Michael Crabtree must not realize the world is in the throes of a recession. Or maybe he does, and he's internalized the concept that your chance of a come-up may truly come around just once in a lifetime in this not-so-brave, new world.
Whatever his rationale or your interpretation, no one can deny Crabtree seems to have some rather large cojones. As much as the notion he's consistently turned down the chance to earn millions of dollars, that observation is based on his apparent belief he can do even better by overthrowing the system that's made all that largesse possible.
The NFL pay scale has long operated based on a "slotting scale" when it comes to top draft picks. Translation? The guys selected before you tend to make more money and the ones that hear their names called after you make less. It's a simple but ironclad modus operandi.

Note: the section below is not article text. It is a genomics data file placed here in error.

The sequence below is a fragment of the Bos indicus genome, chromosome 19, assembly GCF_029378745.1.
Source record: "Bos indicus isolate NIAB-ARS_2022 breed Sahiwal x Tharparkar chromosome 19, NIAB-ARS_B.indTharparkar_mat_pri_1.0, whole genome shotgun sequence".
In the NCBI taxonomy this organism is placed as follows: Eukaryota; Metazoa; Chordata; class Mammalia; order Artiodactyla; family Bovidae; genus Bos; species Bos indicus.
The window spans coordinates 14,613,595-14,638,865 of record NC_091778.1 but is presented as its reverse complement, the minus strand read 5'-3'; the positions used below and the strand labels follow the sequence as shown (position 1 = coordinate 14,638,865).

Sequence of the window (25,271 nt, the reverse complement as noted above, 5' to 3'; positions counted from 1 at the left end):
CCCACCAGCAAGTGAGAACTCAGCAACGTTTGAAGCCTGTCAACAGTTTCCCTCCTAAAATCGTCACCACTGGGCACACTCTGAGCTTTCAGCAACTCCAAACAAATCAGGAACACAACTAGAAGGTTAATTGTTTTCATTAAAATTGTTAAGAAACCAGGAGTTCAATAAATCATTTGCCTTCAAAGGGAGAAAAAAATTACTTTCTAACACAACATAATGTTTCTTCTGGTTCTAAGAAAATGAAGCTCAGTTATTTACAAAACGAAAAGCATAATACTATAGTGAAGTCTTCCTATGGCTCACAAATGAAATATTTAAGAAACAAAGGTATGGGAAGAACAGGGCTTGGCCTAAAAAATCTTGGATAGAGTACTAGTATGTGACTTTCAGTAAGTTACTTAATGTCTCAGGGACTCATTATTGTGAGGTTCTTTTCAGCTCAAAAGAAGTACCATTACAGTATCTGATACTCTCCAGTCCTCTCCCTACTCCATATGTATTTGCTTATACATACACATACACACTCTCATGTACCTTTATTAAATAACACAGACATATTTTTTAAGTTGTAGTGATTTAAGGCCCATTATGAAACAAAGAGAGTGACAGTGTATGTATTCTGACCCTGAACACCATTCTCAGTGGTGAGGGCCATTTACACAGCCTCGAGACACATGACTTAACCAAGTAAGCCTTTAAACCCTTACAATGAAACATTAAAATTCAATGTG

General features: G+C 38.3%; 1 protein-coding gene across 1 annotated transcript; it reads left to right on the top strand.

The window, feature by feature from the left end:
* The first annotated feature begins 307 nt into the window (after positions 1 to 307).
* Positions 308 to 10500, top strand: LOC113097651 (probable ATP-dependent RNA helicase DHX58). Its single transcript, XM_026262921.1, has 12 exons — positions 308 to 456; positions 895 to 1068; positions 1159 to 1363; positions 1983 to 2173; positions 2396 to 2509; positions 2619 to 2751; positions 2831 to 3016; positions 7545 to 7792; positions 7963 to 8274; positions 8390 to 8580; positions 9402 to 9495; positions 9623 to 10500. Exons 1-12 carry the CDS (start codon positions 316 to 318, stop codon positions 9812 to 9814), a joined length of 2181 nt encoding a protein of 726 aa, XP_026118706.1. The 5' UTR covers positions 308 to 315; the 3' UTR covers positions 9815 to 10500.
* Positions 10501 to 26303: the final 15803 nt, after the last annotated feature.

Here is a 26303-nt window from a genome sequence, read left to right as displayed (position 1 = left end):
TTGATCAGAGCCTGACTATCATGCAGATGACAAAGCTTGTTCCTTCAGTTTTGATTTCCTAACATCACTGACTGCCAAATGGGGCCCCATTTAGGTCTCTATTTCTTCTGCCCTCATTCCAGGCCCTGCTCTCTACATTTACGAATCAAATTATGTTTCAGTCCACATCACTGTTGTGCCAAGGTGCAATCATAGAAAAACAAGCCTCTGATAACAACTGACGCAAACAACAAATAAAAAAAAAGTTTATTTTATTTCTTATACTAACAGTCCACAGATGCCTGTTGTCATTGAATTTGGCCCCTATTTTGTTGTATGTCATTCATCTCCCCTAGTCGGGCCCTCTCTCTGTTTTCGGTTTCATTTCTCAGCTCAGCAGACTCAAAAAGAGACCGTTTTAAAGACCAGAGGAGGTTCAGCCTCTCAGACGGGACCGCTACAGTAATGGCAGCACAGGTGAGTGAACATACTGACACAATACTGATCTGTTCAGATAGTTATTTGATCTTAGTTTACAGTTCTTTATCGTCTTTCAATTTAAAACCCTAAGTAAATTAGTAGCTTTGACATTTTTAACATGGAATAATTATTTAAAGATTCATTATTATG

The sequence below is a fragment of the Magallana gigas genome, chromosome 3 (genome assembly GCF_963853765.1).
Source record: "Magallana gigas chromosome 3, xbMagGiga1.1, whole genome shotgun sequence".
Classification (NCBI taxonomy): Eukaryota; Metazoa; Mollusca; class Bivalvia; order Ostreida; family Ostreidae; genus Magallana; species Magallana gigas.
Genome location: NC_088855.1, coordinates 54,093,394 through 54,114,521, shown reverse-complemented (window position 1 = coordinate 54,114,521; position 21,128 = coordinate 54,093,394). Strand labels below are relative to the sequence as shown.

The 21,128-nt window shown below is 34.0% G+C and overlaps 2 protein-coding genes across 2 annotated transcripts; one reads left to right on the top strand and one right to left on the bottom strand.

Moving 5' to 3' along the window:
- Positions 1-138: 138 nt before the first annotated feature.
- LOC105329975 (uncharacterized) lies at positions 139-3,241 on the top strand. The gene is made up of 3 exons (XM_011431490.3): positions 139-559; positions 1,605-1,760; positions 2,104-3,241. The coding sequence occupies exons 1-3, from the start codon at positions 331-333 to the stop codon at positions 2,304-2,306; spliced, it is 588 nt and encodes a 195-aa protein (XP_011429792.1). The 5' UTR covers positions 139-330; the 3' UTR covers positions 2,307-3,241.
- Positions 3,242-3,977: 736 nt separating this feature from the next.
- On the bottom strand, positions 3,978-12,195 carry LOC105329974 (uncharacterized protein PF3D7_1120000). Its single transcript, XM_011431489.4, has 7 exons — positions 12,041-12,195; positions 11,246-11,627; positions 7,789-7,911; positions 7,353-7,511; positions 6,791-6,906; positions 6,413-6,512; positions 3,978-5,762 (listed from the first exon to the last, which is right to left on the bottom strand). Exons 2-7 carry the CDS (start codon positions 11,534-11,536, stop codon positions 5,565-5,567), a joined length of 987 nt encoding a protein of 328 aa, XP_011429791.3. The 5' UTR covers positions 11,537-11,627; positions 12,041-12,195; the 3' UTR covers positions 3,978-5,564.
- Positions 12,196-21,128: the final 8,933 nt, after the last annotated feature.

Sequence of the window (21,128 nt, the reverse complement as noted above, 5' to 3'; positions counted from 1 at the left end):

So much so that even someone as young and gifted as M.C. himself might happen across a blight or two in seeking to alter the landscape. Still, the smart money seems to think Crabtree will indeed walk away from the Niners' five-year, $20 million offer, sit out the season and reenter the draft next year in hopes of commanding even greater riches, which, in all honestly, strikes me as, well, not so smart.
Let me preface that by saying I'd be the last person to advocate on the side of management. In fact, I'm so diametrically opposed to being a company man, I'm absolutely of the belief that any business person willing to pay you millions of dollars to play sports, or anything else for that matter, is almost certainly making boatloads more off all your toil and sweat.
So by all means, get paid Mike. We know the future ain't what it use to be. But I'm just saying, $20 mil? --Glenn Minnus